I'll warn you up front that this is not a real blog post. It's a temporary post to fill in this increasing blank spot until I can put together a real one. You know how life sometimes sneaks up behind you and gooses you when you least expect it? We've been feeling like we were just a half step ahead of the gaggle for weeks now. But enough of my whining and excuses. I'll give you a brief rundown of what we've been up to. But first here's one of my favorite 'La Gringa sunrise' photos in a long time. This was yesterday morning:
Looks almost biblical or something, doesn't it? I was standing there in nervous awe waiting for some kind of cosmic announcement. You just never know.
And let's face it, we're long overdue.
Looking at that photo reminds me of how much a part of our lives this stretch of ocean has become. It's our local stretch of ocean, for a while anyhow. Just a few hundred feet away. It's constantly changing. We see it every day but I know sometimes I don't even glance at it unless something is moving out there that catches my eye. And stuff does move across it almost all day long. We get to see a lot of boats. Power and sail. Big and little. Local and foreign. This is the only boatyard with a travel lift that I know of between Florida and Puerto Rico. Maybe there's some in the DR. Probably. Oh, and we see lots of aircraft here. And birds. We have raptors here. Osprey and the zippy little American Kestrels. Those are like a cross between a seagull and a fighter plane. And we also get to see a whole lot of weather. There has never been snow or ice here in the history of geology, of course, but we get sun and wind. And those two elements alone make for some massive effects on the sea. Frozen water is a lot more stable.
The next photo is pretty much the same view on one of our few cloudy days. The sea goes from crystal clear blues and turquoise to slate gray. In this photo, a squall is coming right at us. It's about six miles away and will be here in about half an hour. We have gotten pretty good at estimating which ones will hit us. Of course it helps when you can see them coming from fifty miles away.
This is the same general view at another time. The sky is clear, as it usually is, but the light source is the full moon. This photo was taken at night, with almost no wind.
I know we've posted photos of that ocean when the waves were crashing way up onto the rocks, and the spray was blowing hundreds of yards inland, too. It's always changing. Every dawn is different in some way. This is a real good spot for people who like the ocean. And don't get too nervous about water spouts. Or hurricanes.
Now, back to some of the mundane stuff that's been occupying our time recently. If you read the previous couple of posts you know we just imported another boat. This one is a small, easily trailerable skiff. Anyone who has been following our story knows some of the hassles we have had to deal with in hauling our other power boat, the Contender, up and down this hill and on these dirt roads. We like the ability to trailer the boat to the ramp nearest where we want to go. We also like keeping the boat out of the water. It's incredibly convenient to keep a boat in the water, but it adds a lot of complications when you can't keep it close enough to get to in a hurry. Ask us how we know about that.
Anyway, a lot of people have written to ask about this one and since I need some 'content' for this post anyhow, here it is:
This is just about a 'bare-bones' skiff, although not completely. A truly basic skiff would have a tiller outboard and just a gas tank and hose in it. A place to sit would be an option. This boat has a little more than that of course, but compared to the Contender and the Andros, this one is simplicity itself. All the options are in that one photo. We have a console, hydraulic steering, a jackplate, and trim tabs. That's it. Oh, and the bimini. I forgot we added that for some shade. The motor is a four stroke, which is a new experience for us. Just when I was learning all I could about two stroke HPDIs. Oh well. I have already bought the manual for this one, and four strokes are very familiar to me already.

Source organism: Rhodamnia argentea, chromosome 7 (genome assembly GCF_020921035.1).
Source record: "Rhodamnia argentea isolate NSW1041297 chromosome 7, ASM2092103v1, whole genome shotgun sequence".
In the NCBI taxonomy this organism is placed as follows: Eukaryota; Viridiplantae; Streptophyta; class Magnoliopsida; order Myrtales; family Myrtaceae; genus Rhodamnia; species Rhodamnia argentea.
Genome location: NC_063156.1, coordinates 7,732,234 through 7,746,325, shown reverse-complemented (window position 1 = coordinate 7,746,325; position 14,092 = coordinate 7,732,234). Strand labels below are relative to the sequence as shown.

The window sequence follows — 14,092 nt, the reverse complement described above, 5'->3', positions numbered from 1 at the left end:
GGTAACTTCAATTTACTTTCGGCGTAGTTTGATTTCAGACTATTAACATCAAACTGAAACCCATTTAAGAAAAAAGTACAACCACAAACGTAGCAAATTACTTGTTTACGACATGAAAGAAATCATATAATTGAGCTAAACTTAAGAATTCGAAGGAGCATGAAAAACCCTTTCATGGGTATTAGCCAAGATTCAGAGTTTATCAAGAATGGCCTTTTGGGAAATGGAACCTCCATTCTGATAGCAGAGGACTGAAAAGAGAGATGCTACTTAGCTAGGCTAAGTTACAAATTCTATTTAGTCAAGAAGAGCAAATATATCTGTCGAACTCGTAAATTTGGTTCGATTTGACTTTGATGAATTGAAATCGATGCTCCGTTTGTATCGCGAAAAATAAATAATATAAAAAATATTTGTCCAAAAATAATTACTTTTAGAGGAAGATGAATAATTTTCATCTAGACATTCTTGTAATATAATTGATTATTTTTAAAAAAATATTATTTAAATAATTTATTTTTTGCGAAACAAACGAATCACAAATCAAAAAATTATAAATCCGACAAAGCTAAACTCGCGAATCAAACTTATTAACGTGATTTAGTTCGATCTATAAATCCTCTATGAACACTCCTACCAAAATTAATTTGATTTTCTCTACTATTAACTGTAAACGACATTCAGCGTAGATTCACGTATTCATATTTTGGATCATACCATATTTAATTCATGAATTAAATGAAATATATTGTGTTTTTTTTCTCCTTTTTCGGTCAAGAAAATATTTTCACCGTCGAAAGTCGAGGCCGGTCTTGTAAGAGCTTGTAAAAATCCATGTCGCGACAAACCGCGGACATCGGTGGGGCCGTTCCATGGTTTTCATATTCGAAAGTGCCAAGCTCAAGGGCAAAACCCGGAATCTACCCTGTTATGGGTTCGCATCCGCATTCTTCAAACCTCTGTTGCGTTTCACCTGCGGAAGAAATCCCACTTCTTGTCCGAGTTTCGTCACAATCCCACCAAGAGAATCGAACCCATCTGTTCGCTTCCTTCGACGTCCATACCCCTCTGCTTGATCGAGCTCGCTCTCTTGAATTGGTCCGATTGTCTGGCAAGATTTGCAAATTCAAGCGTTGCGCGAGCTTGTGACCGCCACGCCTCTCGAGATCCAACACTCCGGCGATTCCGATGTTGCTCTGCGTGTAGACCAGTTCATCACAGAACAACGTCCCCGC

You probably can't really see it clearly in that image, but the trailer hubs are the new oil bath type instead of the old grease glob approach. I like them so far. Trailer hubs have been a big impact on my life lately. (I had to replace all six of them to get the Contender to the water) I can lift the tongue of this little XO rig and walk it around a little. This is very useful when hooking up to the truck. And no, not just for the exercise.
We've had the new boat out twice so far. We did the quick shakedown cruise out to look at the Lionfish. I wrote about that in the last post we did before this one. Since then I have made two hand spears for the Lionfish, but we haven't had the chance to test them yet.
After the first shakedown we made another longer trip up along the reef, through Pine Cay channel and back around to the Dellis Cut. We needed to put a few hours on the motor to complete the break-in period. Like we needed an excuse to go boating. One thing I have noticed is that the gas mileage for this outboard is so good I am suspicious and want to check it again, more carefully. It couldn't have come at a better time. Fuel just hit $ 5.70 per US Gallon here.
Dooley the Drowsy was trying out various snoozing-in-the-sun spots. He likes this boat. He can see over the gunnels from anywhere on it. He's wearing his life jacket because there's nothing to keep him from going right off the back of the boat when I hit the throttle and he's up strolling around. He doesn't mind the jacket, and it has a great handle for snagging the little booger when he falls overboard.
My little camera was not at its best on this day. There was moisture inside the lens, which makes the photos blurry and uncrisp. I picked out a few of the clearer ones to show you and I apologize in advance that they are not up to our usual efforts. We normally take two cameras.
This is where the half billion dollar Dellis Cay five star resort seems to have coasted to a halt. We don't know the details, other than what's been published. The charges filed are that the developers spent several million putting up these concrete shells, while taking deposits and payments for these and future condos. Lots of money is involved. Meanwhile what was once a hive of construction and fast talking activity is now largely silent. We did see some workers there in one small boat and what appeared to be a couple of security guards.